You could call 2023 the Year of Grimace.
The McDonald’s mascot became a TikTok sensation this summer after the brand unveiled a purple milkshake to celebrate the furry blob’s birthday. Mini mock horror films of people trying out the Grimace Shake went viral. In McDonald’s July earnings call, CEO Chris Kempczinski partly attributed the 10.3% quarterly rise in U.S. sales to the Grimace effect and the power of the brand’s marketing.
But McDonald’s secret sauce is more than a recipe for a brightly colored milkshake. Speaking at Brandweek in Miami on Tuesday, Jennifer “JJ” Healan, the company’s vice president of U.S. marketing, brand, content and culture, revealed that McDonald’s success came down to ignoring the haters and speaking directly to fans.
“A lot of folks had lost that loving feeling with the brand, but… We were too preoccupied with the haters. We just put them over there in the corner and let them hate away,” Healan said. “We realized we needed to tap into what people love about the brand.”
Discovering fan truths
Over the past several years, as McDonald’s has been on a mission to reignite love for the brand, that journey started with changing its tone of voice.
“We had to stop acting and talking like a corporation, and actually talk like a superfan—fan to fan,” Healan explained. “We had to listen to our fans, so we got out and talked to them.”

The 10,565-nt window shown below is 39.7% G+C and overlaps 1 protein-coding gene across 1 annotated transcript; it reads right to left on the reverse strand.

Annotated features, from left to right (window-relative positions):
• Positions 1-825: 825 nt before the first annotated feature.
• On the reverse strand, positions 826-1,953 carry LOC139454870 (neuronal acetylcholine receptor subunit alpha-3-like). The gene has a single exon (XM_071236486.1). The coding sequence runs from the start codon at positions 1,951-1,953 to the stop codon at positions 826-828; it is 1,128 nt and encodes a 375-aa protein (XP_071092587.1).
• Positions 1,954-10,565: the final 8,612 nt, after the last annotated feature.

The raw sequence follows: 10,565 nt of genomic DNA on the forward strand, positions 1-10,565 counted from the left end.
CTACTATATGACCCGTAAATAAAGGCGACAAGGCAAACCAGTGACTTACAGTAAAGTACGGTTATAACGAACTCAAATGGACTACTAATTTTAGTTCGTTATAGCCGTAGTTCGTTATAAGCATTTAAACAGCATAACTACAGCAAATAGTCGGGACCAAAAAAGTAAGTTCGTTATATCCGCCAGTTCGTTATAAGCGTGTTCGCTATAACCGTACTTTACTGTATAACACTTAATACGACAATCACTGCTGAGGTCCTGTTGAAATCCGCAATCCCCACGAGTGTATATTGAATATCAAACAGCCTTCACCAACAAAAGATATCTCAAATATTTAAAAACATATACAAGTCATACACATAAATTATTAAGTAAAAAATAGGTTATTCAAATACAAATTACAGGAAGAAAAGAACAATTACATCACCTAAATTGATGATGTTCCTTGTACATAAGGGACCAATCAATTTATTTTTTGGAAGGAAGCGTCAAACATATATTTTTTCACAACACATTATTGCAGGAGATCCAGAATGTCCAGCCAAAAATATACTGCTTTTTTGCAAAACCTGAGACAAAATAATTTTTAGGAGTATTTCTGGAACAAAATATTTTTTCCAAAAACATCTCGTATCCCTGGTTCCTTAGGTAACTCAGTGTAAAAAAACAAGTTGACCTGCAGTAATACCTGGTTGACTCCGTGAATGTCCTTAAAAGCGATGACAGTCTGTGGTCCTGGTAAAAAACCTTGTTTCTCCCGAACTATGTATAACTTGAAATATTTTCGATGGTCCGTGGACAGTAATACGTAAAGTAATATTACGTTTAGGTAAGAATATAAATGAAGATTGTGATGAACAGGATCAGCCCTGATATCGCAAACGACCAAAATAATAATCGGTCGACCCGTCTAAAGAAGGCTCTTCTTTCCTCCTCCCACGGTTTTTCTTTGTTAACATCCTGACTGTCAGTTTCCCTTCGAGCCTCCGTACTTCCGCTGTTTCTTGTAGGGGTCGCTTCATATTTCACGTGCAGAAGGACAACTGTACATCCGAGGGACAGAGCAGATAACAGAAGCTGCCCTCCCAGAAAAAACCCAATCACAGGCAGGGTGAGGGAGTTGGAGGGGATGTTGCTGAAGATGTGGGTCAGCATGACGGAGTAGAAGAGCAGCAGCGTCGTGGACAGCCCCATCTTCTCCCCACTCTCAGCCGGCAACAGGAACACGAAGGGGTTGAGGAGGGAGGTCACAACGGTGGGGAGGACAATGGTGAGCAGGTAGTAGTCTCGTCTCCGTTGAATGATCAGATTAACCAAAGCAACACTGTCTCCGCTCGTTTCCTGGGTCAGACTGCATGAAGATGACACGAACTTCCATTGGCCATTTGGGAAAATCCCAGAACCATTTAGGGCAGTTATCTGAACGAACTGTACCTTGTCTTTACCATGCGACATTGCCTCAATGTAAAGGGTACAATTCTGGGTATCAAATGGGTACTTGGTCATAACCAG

Now, its marketing is based on what it calls “fan truths,” or memories, moments, behaviors and rituals that people associate with McDonald’s. One might be how some people love to peel cheese off their burger wrappers, or how others gravitate towards the golden arches after a late night out.
When it came to Grimace, that campaign was based on the fan truth that “Birthdays at McDonald’s hold a certain kind of magic,” said Healan. “Back in the day, you were the cool kid when you had your birthday there. So how do we reinvent that occasion at McDonald’s in a way that fans can have a lot of fun?”
Creating future nostalgia
McDonald’s didn’t just dedicate one day to celebrating Grimace’s birth, but an entire month. The campaign by agency Wieden+Kennedy included a TV commercial showing the purple character’s birthdays through the decades, an 8-bit video game, Grimace merchandise and limited-edition products such as the milkshake.